Less than 10 years ago, it was hard to find an engineer on tour—or in a corporate AV or house-ofworship setting, for that matter— who had gone to school for live sound. As one veteran engineer told Pro Sound News at the time, schooling couldn’t possibly prepare the next generation of audio pros because, “In a classroom, your system will never go down in front of 1,000 people.”
Today, those views are history. There’s a growing number of live-sound education programs offered around the country, and proving the aphorism “Knowledge is power” to be true, their graduates have made deep inroads into every corner of the pro audio world.
Systems sound better (but are far more complex) than ever before, so people entering the field need a deeper and broader understanding of the science and technologies at play. That’s where the educators come in.
“Our Show Production students are now graduating with a 21-month Bachelor of Science degree, which has been a two-year transition from our original Associates program,” said Dana Roun, director of Audio Programs at Winter, FL-based Full Sail University. New students may be gung-ho to dig into the school’s various DiGiCo and Avid consoles or Meyer Sound PAs, but that won’t be their main concentration at first.
“Now our students focus on more in-depth, fundamental building blocks in their first year,” said Roun. “Physics, Digital Audio and Theory, Audio File Management and Documentation, along with topics such as Critical Listening, Digital Recording Techniques and Digital Audio Workstations, are studied. These additions represent a carefully planned response to the trending convergence of what we consider vital skill-sets.”
At Belmont University’s Mike Curb College of Entertainment & Music Business in Nashville, TN, students use Avid Venue and Yamaha digital consoles, and delve deep into Metric Halo’s SpectraFoo software, but educators are focused on ensuring that knowledge imparted doesn’t have a short shelf-life.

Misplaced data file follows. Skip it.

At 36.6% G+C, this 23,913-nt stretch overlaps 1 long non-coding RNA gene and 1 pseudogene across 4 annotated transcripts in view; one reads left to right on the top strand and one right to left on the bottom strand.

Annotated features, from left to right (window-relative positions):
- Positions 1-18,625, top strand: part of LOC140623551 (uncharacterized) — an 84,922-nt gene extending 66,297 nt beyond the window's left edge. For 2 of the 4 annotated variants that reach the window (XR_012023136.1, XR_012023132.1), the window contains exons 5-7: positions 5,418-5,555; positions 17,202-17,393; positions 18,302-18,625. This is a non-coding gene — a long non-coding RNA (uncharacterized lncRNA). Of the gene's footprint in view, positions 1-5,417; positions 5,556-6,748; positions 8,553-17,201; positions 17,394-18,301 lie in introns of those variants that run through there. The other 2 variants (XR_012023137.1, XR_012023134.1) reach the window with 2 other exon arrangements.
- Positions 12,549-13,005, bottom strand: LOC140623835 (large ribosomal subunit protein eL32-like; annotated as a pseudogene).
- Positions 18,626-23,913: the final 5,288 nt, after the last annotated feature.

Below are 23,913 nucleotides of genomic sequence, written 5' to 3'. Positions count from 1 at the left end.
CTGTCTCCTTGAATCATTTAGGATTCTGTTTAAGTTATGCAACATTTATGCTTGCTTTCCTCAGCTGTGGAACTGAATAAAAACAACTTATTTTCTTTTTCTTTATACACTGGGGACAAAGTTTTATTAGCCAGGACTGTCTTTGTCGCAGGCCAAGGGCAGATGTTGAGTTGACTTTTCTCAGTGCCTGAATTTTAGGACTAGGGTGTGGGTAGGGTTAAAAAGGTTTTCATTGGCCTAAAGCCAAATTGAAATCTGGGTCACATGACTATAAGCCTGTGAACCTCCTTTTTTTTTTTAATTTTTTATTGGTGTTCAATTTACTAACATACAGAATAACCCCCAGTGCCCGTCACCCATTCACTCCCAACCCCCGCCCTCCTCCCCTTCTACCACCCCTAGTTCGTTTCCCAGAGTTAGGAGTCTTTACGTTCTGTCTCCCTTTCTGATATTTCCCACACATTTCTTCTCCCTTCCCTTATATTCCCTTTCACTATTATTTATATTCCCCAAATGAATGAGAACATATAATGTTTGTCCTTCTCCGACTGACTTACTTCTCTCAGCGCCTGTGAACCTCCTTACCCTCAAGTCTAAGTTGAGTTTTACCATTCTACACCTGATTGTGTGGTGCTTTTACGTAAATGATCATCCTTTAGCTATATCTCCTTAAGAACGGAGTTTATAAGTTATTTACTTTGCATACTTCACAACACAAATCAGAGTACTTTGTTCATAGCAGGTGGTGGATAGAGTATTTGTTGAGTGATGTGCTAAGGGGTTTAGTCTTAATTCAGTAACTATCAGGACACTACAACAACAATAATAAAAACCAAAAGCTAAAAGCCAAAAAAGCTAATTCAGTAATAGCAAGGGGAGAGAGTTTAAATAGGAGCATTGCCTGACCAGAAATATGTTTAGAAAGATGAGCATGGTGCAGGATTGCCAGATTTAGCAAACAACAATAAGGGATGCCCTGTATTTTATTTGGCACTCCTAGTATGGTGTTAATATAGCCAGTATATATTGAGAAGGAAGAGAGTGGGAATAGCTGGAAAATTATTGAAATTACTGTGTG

“Gear will only get you so far, so I stress the ‘grounded in the basics’ mentality,” said Tony Cottrill, coordinator of Live Sound. “Students still need a strong understanding of basic signal flow, driver-operating principles, horn-dispersion, enclosures, crossovers, series/parallel driver hookups and driver impedance, amplifier bridge-ability, amplifier power, delay fills, temperature gradients and more, all the way down to basic stagehand lingo. Modern-day equipment skills are really a very small percentage of what students need to learn for landing their dream audio gig; interacting with others, leadership, designating tasks, social networking and organization are the key elements.”
The live-sound program in Cleveland, OH-based Cuyahoga Community College’s Recording Arts & Technology (RAT) department is considerable, as might be expected in a 75,000-square-foot facility that’s home to a soundstage, seven recording studios, multiple technology labs and the Rock & Roll Hall of Fame and Museum’s Library and Archives. The facility is evidence of a wide-ranging audio program, but RAT program manager Tommy Wiggins explained that’s by design: “We reinforce the idea that each graduate is an independent contractor, and to make a living in audio, you need to be versatile. Today, you may be doing a location recording; tomorrow, a band in your studio, and this weekend, you may be running sound at a club.”
Underlining that perspective, the school offers niche-oriented Live Sound and Sound for Worship classes, and emphasis remains on the analog and digital gear that students are most likely to run into upon graduation. “Many of my Sound for Worship students are attending Tri-C because their church is considering purchasing, or has recently upgraded to, a digital console,” said Bill Horschke III, Sound for Worship instructor. “The majority of the students are arriving with some familiarity with DAWs and the digital boards come naturally. With ‘old school’ students, I make them use the digital desk, and they quickly gain confidence.”
Education is not something that comes before a career in pro audio, but rather is maintained and re-emphasized regularly throughout a lifetime in the occupation. As Full Sail’s Roun readily acknowledged, a thirst for learning is what drives the most successful pro audio careers: “Remember, gear is gear; [what matters is] the people and their commitment to continually learn and support the team.”